Notes on Lecture Principles of Economics

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Book: Principles of Economics (N. Gregory Mankiw) Introduction

economy: Greek: the one who manages the household
scarcity: the limited nature of society`s resources
economics: the study of how society manages it´s scarce resources economy: a group of people interacting with one another as they go about their lives

important: management of society´s resources; resources are scare most societies, resources are allocated not by a single household, but through the combined action of millions of households and firms

( Economist: study how people make decisions: how much they must work; what they buy; how much they save; how they invest their savings, how people interact with each other; also analyze forces and trends that effect the economy as a whole, including the growth in average income and the rate at which prices are rising;

Ten Principles of Economics:

How people make decisions:

#1 People face tradeoffs
“There is no such thing as a free lunch.”
To get one desired thing, usually required giving up another desired thing: making decisions ( trading off one goal against another

e.g: How I spend my money (save/invest); The subject I want to study; The job I want to work in; The meal I am going to have; The place where I want to live or to study abroad …

classical tradeoffs:
“guns & butter”; (e.g. reducing pollution vs. low wages and high producing costs) “efficiency & equity” : conflicts when government policies are being designed

efficiency: the property of society getting the most it can from it`s scarce sources (size of economic pie) equity: the property of distributing economic prosperity fairly among the members of society (how the pie is divided)

#2 The cost of something is what you give up to get it
because people face tradeoffs, making decisions requires comparing the costs and benefits of alternative courses of action; (often cost of some item not as obvious: e.g. all the incoming cost when decided to study: money & time)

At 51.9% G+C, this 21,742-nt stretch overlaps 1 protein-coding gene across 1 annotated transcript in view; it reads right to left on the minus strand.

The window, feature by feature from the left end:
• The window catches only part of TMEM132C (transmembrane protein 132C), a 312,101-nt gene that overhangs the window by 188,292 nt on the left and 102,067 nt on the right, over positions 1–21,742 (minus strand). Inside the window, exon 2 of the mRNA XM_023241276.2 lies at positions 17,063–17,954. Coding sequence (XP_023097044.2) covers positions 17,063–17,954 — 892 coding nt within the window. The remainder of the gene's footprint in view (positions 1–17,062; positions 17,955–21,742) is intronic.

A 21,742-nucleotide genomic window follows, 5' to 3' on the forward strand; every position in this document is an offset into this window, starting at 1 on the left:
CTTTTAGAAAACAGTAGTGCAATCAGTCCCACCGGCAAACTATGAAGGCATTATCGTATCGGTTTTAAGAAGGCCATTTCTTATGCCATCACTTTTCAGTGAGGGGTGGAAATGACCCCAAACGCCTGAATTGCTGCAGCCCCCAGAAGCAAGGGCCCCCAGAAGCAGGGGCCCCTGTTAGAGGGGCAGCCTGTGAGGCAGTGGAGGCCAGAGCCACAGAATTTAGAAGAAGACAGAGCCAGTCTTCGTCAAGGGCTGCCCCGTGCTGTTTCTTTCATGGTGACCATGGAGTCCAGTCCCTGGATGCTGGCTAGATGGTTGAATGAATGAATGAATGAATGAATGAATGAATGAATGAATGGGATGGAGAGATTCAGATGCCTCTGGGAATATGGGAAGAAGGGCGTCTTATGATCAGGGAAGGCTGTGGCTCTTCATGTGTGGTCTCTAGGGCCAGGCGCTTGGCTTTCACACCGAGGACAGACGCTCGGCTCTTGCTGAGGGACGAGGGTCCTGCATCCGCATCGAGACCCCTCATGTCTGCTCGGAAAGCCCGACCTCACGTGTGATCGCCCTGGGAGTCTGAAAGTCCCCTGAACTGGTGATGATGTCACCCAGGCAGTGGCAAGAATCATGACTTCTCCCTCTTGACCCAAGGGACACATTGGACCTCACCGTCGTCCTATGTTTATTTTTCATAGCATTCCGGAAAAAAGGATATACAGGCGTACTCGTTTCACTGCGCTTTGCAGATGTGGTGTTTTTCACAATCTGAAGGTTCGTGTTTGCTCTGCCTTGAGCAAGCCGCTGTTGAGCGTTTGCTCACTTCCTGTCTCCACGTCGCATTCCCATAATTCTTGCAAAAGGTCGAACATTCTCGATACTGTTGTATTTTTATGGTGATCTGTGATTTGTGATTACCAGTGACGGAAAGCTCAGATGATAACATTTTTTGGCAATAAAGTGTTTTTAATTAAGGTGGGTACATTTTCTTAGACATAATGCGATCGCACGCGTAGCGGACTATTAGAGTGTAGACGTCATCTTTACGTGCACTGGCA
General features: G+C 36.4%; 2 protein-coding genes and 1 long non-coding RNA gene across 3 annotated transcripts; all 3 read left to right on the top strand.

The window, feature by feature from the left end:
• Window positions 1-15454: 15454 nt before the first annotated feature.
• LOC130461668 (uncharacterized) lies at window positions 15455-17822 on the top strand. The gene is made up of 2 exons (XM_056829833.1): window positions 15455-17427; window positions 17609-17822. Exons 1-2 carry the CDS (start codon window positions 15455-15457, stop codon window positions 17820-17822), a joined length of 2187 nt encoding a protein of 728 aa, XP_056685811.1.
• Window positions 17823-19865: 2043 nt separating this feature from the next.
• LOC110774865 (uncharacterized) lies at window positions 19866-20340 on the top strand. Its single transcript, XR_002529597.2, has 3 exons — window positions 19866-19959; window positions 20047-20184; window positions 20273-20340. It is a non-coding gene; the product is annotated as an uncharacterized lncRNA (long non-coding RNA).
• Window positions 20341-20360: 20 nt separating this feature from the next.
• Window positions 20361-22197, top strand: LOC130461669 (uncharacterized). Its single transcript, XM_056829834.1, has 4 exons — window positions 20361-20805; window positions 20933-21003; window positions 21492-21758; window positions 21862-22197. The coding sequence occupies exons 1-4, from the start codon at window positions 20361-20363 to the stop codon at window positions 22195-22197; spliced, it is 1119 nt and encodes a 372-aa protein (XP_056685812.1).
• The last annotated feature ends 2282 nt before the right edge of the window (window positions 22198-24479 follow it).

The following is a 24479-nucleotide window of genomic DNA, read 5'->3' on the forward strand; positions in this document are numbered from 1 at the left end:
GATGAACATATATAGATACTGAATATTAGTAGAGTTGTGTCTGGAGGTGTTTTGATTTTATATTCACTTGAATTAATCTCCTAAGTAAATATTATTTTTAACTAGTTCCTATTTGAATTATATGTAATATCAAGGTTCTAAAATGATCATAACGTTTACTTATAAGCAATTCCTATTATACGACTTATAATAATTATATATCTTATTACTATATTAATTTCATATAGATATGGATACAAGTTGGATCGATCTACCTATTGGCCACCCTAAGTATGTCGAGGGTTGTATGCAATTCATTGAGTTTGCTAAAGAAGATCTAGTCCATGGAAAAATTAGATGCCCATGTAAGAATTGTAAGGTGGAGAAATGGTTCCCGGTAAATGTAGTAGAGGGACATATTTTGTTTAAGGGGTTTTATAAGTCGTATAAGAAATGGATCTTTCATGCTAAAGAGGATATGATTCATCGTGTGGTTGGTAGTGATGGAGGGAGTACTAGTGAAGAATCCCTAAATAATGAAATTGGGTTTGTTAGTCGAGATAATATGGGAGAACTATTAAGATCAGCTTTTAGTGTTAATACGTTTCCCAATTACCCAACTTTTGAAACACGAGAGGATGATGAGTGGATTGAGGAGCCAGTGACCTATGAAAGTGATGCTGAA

opportunity cost: whatever must be given to obtain some item (How much do I have to give up = measure for the trade-off)

e.g. start a Master`s Course or not: alternatives (opportunity costs: working; work & travel; another Bachelor; Internship; (each decision causes new Costs. ( marginal costs?);

#3 Rational People think of the Margin
e.g. examination: not black & white: blow of vs: 24h studying ( decisions are shades of gray (airline) e.g. average cots of seat: $500, marginal cost: bag of peanuts & soda (e.g. $20)

marginal changes: small incremental (schrittweise, zunehmend) adjustments to a plan of action (adjustments around the edge of what you are doing)

e.g. thinking of the alternatives of not proceeding with a Master`s course (opp. Cost), but start to work directly after the B.A.: ( marginal costs: lower wage; less career possibilities; marginal benefits: a wage at all; BUT: only profitable when marginal benefit of the action exceeds the marginal costs

#4 People respond to incentives
although comparing costs & benefits (c & b) behaviour may change when costs or benefit change ( d.h. people respond to incentives effect of price on the behaviour of buyers & sellers is crucial e.g. price of an apple rises: buyer: decide to buy pears; fewer apples bec. cost of buying apple is higher; sellers: hire more workers & harvest more apples bec. benefit of selling one is higher e.g. policy changes: tax on gasoline: encourage people to drive smaller, more fuel-efficient cars or public transportation etc. ( when analyzing policy we must consider not only the direct effects but also the indirect effects that work through incentives (e.g seat belt law); if the policy changes incentives, it will cause people to alter their behaviour

e.g. when receiving an income parents (money) for studying it might change the incentive to work and earn own...
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